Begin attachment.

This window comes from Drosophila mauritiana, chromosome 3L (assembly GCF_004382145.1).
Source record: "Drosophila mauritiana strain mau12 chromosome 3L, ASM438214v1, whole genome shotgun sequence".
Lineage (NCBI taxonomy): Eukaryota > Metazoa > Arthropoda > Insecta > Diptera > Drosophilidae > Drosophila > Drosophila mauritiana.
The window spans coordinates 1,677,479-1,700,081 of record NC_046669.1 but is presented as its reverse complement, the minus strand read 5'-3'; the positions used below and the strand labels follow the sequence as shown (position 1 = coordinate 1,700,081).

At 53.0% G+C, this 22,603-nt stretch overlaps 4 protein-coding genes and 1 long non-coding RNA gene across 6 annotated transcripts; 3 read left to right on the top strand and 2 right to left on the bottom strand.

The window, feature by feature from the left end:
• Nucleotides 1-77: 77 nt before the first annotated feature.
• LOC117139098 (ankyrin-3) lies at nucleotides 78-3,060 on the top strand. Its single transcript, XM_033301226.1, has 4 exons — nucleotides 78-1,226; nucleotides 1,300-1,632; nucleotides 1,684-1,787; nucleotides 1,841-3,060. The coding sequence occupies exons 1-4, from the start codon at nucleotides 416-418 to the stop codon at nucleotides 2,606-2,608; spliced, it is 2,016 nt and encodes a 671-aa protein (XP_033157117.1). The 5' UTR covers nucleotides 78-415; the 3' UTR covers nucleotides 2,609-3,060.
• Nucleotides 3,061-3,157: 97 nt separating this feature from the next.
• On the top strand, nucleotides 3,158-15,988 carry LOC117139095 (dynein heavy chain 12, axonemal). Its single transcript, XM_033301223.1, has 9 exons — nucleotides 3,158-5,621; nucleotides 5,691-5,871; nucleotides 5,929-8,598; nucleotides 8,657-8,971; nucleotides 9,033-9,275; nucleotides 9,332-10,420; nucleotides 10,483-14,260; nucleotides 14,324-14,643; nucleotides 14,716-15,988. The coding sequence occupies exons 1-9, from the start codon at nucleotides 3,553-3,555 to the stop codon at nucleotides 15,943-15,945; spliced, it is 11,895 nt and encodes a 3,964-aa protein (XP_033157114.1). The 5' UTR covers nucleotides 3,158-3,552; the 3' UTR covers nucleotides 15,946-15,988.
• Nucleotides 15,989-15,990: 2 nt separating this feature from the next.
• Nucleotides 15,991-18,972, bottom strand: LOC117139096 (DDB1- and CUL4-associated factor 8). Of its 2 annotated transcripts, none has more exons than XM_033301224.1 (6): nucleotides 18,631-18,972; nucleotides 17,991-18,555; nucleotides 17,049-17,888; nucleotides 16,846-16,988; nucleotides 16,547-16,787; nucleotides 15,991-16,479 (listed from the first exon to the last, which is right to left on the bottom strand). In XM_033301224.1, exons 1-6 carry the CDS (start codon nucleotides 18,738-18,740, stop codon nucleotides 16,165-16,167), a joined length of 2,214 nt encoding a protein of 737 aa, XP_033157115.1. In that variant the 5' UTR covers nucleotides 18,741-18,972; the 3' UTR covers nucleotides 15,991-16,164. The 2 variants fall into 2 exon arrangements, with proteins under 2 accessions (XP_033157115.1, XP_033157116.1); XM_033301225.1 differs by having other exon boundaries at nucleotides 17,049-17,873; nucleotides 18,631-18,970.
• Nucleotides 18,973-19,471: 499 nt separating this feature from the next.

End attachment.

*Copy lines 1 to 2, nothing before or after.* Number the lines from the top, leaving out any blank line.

This window comes from Drosophila mauritiana, chromosome 3L (assembly GCF_004382145.1).
Source record: "Drosophila mauritiana strain mau12 chromosome 3L, ASM438214v1, whole genome shotgun sequence".